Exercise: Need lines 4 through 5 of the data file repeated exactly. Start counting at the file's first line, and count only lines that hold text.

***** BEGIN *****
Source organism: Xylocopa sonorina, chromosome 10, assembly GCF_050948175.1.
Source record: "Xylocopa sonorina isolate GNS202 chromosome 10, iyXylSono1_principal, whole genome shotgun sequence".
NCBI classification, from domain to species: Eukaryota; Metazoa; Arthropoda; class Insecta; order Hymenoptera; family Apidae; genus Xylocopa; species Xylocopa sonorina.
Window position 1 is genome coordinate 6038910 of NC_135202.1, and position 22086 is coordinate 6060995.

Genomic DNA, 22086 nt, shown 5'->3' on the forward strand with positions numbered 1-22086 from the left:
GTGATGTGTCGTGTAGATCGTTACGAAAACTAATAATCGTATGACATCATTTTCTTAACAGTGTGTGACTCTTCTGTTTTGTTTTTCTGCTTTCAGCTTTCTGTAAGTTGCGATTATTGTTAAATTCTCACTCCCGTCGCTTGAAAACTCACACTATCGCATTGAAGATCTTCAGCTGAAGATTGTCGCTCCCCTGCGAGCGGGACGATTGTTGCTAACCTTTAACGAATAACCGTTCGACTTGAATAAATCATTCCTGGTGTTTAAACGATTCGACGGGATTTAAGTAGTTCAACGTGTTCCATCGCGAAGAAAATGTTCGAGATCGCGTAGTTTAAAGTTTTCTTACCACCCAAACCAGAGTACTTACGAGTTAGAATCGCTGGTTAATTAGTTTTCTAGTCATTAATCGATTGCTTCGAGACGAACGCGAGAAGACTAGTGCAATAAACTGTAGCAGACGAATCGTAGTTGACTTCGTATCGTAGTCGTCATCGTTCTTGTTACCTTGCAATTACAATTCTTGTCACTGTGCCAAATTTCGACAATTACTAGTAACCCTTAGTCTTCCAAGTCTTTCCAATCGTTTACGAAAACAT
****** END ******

Window position 1 is genome coordinate 6038910 of NC_135202.1, and position 22086 is coordinate 6060995.

Genomic DNA, 22086 nt, shown 5'->3' on the forward strand with positions numbered 1-22086 from the left: